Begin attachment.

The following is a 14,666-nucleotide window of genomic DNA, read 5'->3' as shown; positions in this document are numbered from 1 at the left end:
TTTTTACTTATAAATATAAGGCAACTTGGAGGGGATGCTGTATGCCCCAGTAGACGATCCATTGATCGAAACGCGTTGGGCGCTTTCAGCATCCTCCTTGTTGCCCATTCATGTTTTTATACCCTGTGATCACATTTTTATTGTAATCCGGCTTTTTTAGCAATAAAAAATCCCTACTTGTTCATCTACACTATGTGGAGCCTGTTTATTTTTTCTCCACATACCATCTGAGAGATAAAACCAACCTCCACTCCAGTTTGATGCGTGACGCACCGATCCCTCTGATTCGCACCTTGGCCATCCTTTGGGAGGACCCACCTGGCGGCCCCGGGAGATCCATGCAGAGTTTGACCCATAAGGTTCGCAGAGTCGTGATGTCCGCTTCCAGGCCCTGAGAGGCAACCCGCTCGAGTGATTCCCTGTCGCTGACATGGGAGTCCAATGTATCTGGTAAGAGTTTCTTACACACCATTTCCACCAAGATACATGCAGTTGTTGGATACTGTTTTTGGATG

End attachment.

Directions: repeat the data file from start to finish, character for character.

The following is a 14,666-nucleotide window of genomic DNA, read 5'->3' as shown; positions in this document are numbered from 1 at the left end:
TTTTTACTTATAAATATAAGGCAACTTGGAGGGGATGCTGTATGCCCCAGTAGACGATCCATTGATCGAAACGCGTTGGGCGCTTTCAGCATCCTCCTTGTTGCCCATTCATGTTTTTATACCCTGTGATCACATTTTTATTGTAATCCGGCTTTTTTAGCAATAAAAAATCCCTACTTGTTCATCTACACTATGTGGAGCCTGTTTATTTTTTCTCCACATACCATCTGAGAGATAAAACCAACCTCCACTCCAGTTTGATGCGTGACGCACCGATCCCTCTGATTCGCACCTTGGCCATCCTTTGGGAGGACCCACCTGGCGGCCCCGGGAGATCCATGCAGAGTTTGACCCATAAGGTTCGCAGAGTCGTGATGTCCGCTTCCAGGCCCTGAGAGGCAACCCGCTCGAGTGATTCCCTGTCGCTGACATGGGAGTCCAATGTATCTGGTAAGAGTTTCTTACACACCATTTCCACCAAGATACATGCAGTTGTTGGATACTGTTTTTGGATG